4 - Alternate Between Adding or Subtracting Ideas

Every workflow reflects either an expansion of choices or a contracting of them. This idea stems from IDEO’s design-thinking approach to workflow, wherein those divergent phases are the periods of gathering ideas, research, and materials before the converging phase where the ideas are refined until the final form emerges. 

It’s important to recognize this natural expansion and contraction in your creative workflows and create intentional space for those periods to flourish. If you interrupt them—prioritize one over the other, or remove either—you risk missing out on the insights those periods inevitably reveal. 

Your review and revision processes will often align with these expansion and contraction periods

On the other hand, when it comes time to move on, you would do well to create boundaries that your RACI roles respect. It shouldn’t come as a surprise that an asset is “locked” from further edits or reviews, especially if you’ve communicated the expectations at every stage of the process. Determine how many “checkpoints of no return” you need and communicate with everyone involved before and throughout the workflow. 

5 - Send Out Regular Workflow Updates and Cheat Sheets

For those with or without a DAM, communication goes a long way. When it comes to creative teams, everyone is likely too busy to see all the changes being made to your assets and how they’re being managed. Ask your DAM manager (or your brand’s equivalent) to send out monthly or quarterly email updates. If new branded PowerPoint templates are available for download or collections for a new campaign have been moved, you can ensure everyone finds them right away and can access the newest assets.

Similarly, if you have a traditional DAM or Drive, keep a cheat sheet with naming conventions and instructions for uploading content. Include best practices for naming files, common acronyms, and associated metadata. If your team knows exactly how to work in your DAM, it leaves them time and mental load for more creativity and less stress on your DAM manager.

6 - Invest in a Modern DAM With Real Workflow Features

If you’re still using a Drive or Dropbox to manage your assets, you already know there are some limitations—especially when it comes to your workflow. Today’s DAMs are expanding beyond being a static archive for your assets—integrating workflow management, intuitive search, AI tagging, and even publishing in the same platform.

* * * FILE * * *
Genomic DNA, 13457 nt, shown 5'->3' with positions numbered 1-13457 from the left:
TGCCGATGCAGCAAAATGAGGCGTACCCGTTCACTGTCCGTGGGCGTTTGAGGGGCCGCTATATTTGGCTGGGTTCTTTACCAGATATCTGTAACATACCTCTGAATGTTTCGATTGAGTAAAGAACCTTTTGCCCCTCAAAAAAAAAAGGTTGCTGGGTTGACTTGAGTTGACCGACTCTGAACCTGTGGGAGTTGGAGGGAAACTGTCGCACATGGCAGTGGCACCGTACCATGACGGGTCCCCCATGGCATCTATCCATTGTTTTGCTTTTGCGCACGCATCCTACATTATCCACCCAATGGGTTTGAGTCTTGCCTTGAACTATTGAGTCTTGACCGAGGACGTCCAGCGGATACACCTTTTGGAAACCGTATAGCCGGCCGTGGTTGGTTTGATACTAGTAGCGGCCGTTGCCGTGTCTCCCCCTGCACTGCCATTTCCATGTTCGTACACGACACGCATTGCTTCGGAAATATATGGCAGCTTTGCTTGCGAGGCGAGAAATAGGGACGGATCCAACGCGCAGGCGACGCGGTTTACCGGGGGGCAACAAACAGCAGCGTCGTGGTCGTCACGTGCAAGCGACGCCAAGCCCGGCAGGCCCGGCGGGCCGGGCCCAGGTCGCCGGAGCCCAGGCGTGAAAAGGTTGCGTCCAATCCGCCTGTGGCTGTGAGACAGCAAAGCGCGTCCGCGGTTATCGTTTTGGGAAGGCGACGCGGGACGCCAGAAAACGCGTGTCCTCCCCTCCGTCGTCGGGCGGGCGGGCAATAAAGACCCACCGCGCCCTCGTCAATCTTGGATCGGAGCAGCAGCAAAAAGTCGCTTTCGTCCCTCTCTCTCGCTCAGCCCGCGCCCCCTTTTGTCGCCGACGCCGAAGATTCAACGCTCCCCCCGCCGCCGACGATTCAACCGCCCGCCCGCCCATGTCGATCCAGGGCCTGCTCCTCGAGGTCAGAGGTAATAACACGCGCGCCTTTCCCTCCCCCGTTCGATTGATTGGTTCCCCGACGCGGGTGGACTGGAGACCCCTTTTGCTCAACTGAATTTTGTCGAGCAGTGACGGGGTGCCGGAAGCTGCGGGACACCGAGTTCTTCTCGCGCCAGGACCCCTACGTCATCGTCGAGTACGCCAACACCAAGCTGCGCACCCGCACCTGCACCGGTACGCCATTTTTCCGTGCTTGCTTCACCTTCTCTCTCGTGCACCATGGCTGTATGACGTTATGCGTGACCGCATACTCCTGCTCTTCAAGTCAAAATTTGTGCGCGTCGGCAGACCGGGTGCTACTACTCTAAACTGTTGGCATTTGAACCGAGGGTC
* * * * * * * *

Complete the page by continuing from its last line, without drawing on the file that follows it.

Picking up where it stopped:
Man wearing headphones with approval notifications

It’s hard to keep track of everyone in your workflows—not to mention, keeping them aligned to the same processes. In modern DAMs, approval workflows fit right into your existing system. Just ensure everyone working in your DAM has individual logins—instead of bestowing one “admin” access to your agency partners. This ensures your DAM manager can keep track of everyone contributing to your projects as they move through approvals. 

DAM doesn’t just contribute to smoother workflows but also helps you quickly find assets, ensures your teams are using the right content (which saves review time), and automatically triggers the right people to collaborate in review rounds. By investing in a DAM, brand teams can focus their attention on creating better, more impactful content, instead of organizing assets and wrangling endless approval threads. 

Creativity Flourishes in Functional Flows

A process is only as powerful as those who design it. Like anything, your workflows require some thoughtful planning to stay functional. So, define the RACI roles in your creative process and lay down the boundaries your team needs to create great work. In the end, when you deliver that next piece of awe-inspiring content, you’ll be grateful you took the time to build better creative workflows.

Now that you’ve got your workflows locked down, read our creative lookbook for inspiration on how you can reuse content like other top global brands.